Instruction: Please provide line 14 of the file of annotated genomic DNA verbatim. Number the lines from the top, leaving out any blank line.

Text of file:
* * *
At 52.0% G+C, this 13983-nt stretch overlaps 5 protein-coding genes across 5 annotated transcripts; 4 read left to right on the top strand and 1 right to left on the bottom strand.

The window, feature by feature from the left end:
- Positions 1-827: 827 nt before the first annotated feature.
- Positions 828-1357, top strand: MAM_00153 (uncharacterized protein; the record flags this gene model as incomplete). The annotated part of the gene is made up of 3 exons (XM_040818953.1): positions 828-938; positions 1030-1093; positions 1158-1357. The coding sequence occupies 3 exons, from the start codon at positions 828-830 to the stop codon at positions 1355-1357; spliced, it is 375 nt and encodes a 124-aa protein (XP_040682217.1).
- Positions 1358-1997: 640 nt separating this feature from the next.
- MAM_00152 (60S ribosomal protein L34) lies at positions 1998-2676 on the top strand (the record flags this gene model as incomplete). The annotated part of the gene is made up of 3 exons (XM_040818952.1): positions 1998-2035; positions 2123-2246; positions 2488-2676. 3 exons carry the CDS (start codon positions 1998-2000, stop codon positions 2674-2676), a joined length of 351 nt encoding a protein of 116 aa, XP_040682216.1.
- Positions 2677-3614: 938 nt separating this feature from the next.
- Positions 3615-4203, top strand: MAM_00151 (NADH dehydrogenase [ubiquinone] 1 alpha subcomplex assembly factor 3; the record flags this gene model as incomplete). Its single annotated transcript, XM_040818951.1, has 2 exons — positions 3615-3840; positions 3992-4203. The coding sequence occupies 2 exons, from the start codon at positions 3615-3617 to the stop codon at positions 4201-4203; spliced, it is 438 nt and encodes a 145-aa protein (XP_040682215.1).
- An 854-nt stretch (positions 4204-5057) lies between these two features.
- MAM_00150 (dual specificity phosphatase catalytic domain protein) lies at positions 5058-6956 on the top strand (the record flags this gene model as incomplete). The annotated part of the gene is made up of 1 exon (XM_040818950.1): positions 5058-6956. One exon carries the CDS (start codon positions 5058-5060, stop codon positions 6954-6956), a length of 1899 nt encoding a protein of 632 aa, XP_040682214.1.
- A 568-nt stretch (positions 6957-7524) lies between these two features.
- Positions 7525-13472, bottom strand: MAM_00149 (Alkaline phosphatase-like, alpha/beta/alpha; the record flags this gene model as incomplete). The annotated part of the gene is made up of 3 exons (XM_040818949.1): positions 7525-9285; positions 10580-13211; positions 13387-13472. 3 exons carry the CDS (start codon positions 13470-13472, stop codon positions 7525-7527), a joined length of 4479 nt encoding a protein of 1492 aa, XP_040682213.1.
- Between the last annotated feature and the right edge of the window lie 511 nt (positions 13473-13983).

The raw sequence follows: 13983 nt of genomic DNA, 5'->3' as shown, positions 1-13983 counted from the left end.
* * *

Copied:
The raw sequence follows: 13983 nt of genomic DNA, 5'->3' as shown, positions 1-13983 counted from the left end.